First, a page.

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Too many men: How a penal colony past keeps up the glass ceiling

August 15, 2014
Economics

​​​​​​​​​​​​​​​New research links gender inequality to cultural persistence

Australia's heritage as a convict colony may seem remote to many of its citizens, but it has a strong connection to significant gender and economic factors that exist today, according to new research by economists Pauline Grosjean ​and Rose Khattar at UNSW Australia Business School.

It’s not just the title of their study – It's Raining Men! Hallelujah? – that is attention grabbing. According to the authors, the lack of women in the early days of colonial settlement has a continuing effect on gender earnings.

Data collected from regions around Australia where convict and free settler populations in the 19th century meant men substantially outnumbered women – originally by six men to every woman

 – shows that even now there are fewer women in professional and management roles in these areas. And the women who do work earn, on average, A$1500 a year less than those in parts of Australia without a historical gender imbalance. 

“One thing that may explain this is that people have more conservative attitudes to female work [in these areas],” Grosjean says. 

“This effect that we found on the proportion of women employed as professionals is more for married women. There might be some attitudes both men and women have that frame more conservative gender roles.”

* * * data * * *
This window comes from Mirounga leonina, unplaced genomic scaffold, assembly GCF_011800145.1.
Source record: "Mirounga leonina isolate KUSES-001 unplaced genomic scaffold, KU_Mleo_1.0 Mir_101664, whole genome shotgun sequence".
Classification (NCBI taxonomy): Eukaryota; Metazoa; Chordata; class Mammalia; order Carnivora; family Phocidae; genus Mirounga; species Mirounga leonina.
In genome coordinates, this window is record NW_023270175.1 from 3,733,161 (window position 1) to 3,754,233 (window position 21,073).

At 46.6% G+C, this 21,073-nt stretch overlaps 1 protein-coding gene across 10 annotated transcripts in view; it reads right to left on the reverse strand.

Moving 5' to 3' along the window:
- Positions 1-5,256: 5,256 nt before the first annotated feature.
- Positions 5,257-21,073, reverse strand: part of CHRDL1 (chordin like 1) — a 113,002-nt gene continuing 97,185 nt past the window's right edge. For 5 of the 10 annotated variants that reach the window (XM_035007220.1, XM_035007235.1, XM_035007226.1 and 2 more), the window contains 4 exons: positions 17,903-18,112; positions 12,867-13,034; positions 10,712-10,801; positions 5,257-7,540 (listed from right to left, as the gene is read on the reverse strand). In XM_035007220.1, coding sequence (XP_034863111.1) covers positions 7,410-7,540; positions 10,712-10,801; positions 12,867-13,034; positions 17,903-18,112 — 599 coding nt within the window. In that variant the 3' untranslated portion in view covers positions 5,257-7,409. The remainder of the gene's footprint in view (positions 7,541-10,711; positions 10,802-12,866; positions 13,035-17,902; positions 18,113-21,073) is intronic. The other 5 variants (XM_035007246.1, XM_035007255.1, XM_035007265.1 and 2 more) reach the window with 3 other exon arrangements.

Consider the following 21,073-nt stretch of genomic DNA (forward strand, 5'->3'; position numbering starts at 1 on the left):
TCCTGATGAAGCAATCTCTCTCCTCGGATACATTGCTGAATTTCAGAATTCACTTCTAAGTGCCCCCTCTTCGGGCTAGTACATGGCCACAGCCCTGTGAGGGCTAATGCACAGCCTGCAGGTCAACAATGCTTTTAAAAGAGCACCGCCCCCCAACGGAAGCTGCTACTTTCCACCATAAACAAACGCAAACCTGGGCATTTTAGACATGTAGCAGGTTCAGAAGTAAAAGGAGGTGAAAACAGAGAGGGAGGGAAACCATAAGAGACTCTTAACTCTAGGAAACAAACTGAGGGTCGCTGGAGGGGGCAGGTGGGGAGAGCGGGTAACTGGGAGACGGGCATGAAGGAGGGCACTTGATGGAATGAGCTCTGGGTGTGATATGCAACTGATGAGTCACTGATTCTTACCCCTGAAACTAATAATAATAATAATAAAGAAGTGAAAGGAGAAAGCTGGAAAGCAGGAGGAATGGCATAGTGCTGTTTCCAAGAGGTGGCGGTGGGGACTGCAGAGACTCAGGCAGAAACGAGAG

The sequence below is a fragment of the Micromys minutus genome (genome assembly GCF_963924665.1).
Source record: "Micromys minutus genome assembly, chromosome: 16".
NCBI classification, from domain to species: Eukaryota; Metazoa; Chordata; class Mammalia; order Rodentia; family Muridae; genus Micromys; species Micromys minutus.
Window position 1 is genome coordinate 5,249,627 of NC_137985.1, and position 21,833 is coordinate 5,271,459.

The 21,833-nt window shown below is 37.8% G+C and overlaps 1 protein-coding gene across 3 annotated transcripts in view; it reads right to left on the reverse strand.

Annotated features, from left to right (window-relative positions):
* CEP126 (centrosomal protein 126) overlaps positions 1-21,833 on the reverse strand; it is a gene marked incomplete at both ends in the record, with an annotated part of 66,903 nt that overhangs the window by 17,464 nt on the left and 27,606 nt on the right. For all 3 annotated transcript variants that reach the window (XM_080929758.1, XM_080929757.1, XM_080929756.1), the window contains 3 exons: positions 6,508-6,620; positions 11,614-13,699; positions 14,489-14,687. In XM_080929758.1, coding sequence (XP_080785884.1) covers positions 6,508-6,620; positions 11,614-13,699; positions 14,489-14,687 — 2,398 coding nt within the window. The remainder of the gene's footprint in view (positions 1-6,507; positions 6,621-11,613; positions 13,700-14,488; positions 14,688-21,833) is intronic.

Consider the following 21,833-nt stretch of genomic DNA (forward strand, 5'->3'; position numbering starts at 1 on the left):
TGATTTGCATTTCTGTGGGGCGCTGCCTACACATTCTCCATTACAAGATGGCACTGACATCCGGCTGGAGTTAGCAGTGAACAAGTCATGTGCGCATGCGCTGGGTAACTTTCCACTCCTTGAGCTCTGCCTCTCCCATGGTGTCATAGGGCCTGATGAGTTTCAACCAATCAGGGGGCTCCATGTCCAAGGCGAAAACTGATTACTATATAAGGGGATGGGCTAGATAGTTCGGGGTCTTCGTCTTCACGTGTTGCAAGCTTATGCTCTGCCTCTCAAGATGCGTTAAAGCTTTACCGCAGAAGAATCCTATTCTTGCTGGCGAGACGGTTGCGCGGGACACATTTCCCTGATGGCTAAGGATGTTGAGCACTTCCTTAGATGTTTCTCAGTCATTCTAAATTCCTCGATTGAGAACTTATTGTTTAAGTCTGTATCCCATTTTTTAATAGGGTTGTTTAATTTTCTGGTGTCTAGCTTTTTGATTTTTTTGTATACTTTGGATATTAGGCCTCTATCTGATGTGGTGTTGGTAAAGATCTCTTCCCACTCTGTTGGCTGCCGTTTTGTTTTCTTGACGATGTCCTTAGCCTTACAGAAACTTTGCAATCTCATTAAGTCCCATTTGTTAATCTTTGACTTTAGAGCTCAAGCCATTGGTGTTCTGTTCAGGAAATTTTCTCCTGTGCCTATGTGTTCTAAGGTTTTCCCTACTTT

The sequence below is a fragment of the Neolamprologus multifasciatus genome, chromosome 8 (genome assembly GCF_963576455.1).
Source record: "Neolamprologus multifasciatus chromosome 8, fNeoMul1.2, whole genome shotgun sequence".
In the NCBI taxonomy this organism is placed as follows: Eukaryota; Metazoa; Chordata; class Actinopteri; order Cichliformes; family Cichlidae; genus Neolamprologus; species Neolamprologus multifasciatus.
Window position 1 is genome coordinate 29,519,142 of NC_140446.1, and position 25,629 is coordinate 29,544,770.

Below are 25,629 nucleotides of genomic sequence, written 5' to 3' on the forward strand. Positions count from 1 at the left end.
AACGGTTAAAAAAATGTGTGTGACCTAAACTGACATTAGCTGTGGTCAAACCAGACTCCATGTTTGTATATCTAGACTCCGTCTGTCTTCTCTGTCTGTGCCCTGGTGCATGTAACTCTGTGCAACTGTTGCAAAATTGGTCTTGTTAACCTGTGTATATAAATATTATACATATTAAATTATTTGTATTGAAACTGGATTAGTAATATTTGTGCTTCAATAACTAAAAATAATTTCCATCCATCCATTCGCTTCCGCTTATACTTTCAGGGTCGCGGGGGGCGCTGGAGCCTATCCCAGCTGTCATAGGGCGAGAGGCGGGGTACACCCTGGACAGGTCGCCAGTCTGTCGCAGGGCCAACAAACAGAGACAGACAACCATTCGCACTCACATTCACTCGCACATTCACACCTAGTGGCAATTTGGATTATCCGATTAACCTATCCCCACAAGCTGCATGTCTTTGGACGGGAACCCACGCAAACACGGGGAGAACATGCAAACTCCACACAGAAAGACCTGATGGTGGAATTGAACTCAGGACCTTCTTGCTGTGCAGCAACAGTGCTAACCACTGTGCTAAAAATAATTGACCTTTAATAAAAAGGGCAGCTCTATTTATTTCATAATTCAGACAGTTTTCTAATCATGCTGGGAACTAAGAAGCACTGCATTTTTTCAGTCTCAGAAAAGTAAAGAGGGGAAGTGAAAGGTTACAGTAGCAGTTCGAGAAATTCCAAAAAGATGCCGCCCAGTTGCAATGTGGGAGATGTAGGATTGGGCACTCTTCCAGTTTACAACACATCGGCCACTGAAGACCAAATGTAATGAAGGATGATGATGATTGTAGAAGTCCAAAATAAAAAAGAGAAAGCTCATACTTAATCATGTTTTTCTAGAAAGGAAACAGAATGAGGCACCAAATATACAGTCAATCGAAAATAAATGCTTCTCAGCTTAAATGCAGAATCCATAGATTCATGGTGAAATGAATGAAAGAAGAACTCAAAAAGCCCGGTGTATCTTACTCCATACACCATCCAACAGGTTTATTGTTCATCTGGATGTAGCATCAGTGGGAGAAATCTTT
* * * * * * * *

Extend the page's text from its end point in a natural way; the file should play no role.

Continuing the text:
Cultural persistence

Many studies have shown that when there are fewer women in a population, they often have more bargaining power and tend to select wealthier partners, and work less. And the available paid work in the early colonial era tended to favour male labourers.

Rolling forward 150 years, there are virtually equal numbers of men and women in these areas and much wider access to job opportunities. But some of the attitudes have not disappeared, the findings show.

Grosjean notes that gender imbalance is a prevalent topic around the world, with very unbalanced populations in places such as China, India, and the Caucasus. The effect of cultural persistence is also well documented internationally, but it seems to have come as a surprise to many Australians.

Although cultures do change, Grosjean says there are things that are deep rooted, and some kinds of events, particularly disruption in the past, have a strong impact. And it’s very difficult to come in later and change the norms no matter how society has changed.
 
“The kind of economies we have now are very different to the economies we are looking at in the 19th century. [Back then] there were few opportunities for good work and not pleasant jobs and a gender wage gap,” Grosjean says. 

“What this [new study] shows, and people don’t really think about this when they think of gender imbalance, is that over the next centuries many think everything will come back to equilibrium – [that] it will become more valuable to start having girls. What we are saying is everything may not come back to normal because of a legacy in the culture.”